June 14, 2011
MI Lawmakers: Wild Boar Designation as Invasive Species Will Wipe Out Hunting Ranches
By Chad Love
It's no secret that feral pigs are an invasive species that disrupt and alter any ecosystem into which they spread. It's also no secret that many people like to hunt them, and are willing to pay for the opportunity. But in an attempt to control the spread of the invasive swine, Michigan recently enacted rules that ban the practice of pay-to-play wild pig hunts. Now some lawmakers are trying to get around that.
From this story on Interlochen Public Radio:
Some state lawmakers are trying to develop a law that will circumvent new wildlife rules that would outlaw wild boar on hunting and breeding ranches. Otherwise, beginning July 8th, a new wild board ban will take effect, declaring the boar an invasive species that endangers the environment. Hunting ranchers say the ban would put some of them out of business. State Representative Ed McBroom is from the western Upper Peninsula, which is home to several hunting ranches. He says the rules fail to recognize there's little biological difference between hogs and boars. "Pigs are pigs," he says. "Some pigs are ugly and black; and some pigs are pretty and pink."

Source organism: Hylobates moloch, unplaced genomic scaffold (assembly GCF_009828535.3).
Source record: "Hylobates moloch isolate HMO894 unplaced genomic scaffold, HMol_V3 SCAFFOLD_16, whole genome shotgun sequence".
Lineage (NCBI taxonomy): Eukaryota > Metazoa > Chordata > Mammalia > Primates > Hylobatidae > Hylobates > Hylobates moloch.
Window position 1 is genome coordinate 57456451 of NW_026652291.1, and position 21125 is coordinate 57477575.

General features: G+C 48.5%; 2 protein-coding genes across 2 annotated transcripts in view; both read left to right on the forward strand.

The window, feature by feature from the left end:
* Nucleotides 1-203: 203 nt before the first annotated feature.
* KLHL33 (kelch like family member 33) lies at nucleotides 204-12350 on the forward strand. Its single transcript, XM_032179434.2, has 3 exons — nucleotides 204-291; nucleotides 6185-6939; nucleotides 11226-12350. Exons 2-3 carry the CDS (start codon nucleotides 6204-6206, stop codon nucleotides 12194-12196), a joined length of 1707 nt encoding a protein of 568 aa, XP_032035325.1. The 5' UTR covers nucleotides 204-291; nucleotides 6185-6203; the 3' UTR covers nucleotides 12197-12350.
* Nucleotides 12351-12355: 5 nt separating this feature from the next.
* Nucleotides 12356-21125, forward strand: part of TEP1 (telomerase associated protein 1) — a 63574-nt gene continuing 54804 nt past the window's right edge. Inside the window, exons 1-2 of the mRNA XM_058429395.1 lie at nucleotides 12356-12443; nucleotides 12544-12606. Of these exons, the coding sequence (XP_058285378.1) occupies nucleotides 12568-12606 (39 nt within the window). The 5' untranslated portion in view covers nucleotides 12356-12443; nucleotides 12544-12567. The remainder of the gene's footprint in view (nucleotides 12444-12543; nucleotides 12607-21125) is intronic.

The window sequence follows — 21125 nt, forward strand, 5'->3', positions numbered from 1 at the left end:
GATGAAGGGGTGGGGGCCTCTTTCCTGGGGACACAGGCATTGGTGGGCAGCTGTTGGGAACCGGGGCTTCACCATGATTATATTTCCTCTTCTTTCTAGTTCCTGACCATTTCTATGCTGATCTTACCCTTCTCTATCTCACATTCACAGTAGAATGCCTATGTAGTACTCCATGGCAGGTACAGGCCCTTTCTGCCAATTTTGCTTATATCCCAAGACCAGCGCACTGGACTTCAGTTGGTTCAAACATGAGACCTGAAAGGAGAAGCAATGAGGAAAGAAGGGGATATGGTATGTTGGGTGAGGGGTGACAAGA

McBroom says the state should wait to see how a recent swine control law works. It allows anyone to shoot a feral pig or boar in the wild. "We're the only state in the country that's tried this so far," he says. "Let's let that legislation work. Let's let legislation that allows these few operators who are providing hunts that are bringing a great deal of tourist and economic growth into different areas of the state, let's let them have a chance to operate, too."
Certainly, hunters and people who just happen upon a feral swine in the woods are not going to do enough to eradicate the problem," says Amy Trott of Michigan United Conservation Clubs. "These animals in these facilities are a direct threat to our native wildlife and to our habitat, so it's about the concern we have for these animals getting out, the concern for diseases, for habitat damage," she says.